I recommend "Pricing niche products: Why sell a mechanical keyboard kit for $1,668?" for providing a practical case study in price dynamics that helped with my economic intuitions.

The author's friend had created a new custom keyboard kit. Their friend's previous kit had sold out in minutes, so clearly something was amiss with their "estimate costs and premiums and then set a price" approach:

I’m not a fan of this inside-out approach, for several reasons:

  • factors like “brand premium” are inherently subjective — the temptation to compare to others limits potential upside and differentiation
  • picking a (new, higher) price may have reputational downsides (because o_f course_ your customers spend all day in mechanical keyboard chat rooms and may gripe about you “selling out the community”)
  • you will second guess yourself regardless of the outcome; either you sell out again (goto 0) or you sell too few and then must live with the shame of having $20k worth of unsold keyboard in your garage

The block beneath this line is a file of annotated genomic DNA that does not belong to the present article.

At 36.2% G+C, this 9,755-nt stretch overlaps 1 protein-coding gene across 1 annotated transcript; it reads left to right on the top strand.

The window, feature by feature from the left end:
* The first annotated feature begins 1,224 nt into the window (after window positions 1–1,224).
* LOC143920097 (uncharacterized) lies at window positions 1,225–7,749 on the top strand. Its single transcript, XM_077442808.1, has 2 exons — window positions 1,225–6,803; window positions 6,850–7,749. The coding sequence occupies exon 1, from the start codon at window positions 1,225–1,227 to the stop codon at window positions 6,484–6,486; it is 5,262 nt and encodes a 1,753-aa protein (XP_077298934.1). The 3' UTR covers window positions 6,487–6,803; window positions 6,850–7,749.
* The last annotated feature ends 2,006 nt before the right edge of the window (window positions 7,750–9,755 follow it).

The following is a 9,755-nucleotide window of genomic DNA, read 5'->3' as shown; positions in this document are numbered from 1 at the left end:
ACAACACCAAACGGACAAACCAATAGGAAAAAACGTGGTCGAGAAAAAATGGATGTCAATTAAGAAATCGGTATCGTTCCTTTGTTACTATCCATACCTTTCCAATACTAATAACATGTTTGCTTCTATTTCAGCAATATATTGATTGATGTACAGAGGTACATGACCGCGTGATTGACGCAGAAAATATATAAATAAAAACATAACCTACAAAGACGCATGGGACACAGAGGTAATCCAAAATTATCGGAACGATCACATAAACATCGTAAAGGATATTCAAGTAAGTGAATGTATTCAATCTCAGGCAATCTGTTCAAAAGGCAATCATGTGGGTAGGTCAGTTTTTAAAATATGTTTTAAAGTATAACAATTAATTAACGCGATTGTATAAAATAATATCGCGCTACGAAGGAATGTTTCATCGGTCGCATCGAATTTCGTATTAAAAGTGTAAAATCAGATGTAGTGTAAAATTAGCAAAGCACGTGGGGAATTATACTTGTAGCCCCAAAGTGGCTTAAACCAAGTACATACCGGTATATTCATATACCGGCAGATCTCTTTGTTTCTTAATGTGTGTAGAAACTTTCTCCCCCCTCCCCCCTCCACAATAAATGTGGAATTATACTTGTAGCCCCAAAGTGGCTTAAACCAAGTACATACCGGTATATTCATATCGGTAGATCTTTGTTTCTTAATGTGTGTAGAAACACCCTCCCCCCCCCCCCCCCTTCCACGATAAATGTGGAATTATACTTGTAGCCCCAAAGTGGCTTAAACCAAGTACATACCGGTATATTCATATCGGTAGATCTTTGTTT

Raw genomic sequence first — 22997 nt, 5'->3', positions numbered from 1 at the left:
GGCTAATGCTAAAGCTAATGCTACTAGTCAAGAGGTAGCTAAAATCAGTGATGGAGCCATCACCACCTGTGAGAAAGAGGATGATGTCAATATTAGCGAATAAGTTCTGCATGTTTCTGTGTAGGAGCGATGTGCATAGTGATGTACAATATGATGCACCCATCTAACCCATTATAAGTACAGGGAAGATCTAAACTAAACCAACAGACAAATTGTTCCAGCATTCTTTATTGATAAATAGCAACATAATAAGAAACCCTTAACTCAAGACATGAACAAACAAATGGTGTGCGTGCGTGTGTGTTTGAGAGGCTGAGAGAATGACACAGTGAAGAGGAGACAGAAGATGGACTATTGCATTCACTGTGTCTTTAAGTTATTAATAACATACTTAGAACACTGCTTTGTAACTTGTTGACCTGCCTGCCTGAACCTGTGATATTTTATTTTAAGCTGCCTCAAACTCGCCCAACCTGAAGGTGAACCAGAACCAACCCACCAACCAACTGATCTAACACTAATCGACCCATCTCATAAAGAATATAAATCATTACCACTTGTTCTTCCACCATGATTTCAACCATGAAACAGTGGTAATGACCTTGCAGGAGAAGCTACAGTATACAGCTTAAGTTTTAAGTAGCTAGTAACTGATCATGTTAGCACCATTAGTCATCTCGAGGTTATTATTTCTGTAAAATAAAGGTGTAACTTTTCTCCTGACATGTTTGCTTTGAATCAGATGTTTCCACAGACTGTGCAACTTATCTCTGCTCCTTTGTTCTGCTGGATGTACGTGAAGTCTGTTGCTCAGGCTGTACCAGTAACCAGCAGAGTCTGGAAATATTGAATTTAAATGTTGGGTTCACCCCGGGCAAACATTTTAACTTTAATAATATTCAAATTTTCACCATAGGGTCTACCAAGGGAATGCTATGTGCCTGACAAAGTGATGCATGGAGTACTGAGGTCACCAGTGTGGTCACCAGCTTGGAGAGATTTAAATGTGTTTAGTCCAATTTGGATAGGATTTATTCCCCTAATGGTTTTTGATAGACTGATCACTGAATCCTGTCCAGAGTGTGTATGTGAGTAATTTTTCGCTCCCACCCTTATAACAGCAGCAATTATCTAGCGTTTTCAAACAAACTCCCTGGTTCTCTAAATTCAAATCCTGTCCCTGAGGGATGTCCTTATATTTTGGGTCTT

The most compelling argument against simply picking a price, though, is that it limits how much you can learn about your market.

Instead, they run a Vickrey auction (or "second-price sealed-bid auction") and find that the demand curve supports 3x the list price they would have chosen:

I can’t overstate the benefits of knowing the demand curve.

In my friend’s case, the auction let them sell far above their initial price and revealed that the market was deep enough to justify a larger production run.

(I discovered this post via The Prepared, a newsletter that I'd strongly recommend.)

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(I discovered this post via The Prepared, a newsletter that I'd strongly recommend.)

It also showed up in gwern's monthly newsletter (and the gwern subreddit before that). While this could be a coincidence, perhaps their subject matter overlaps and both newsletters have material you find interesting.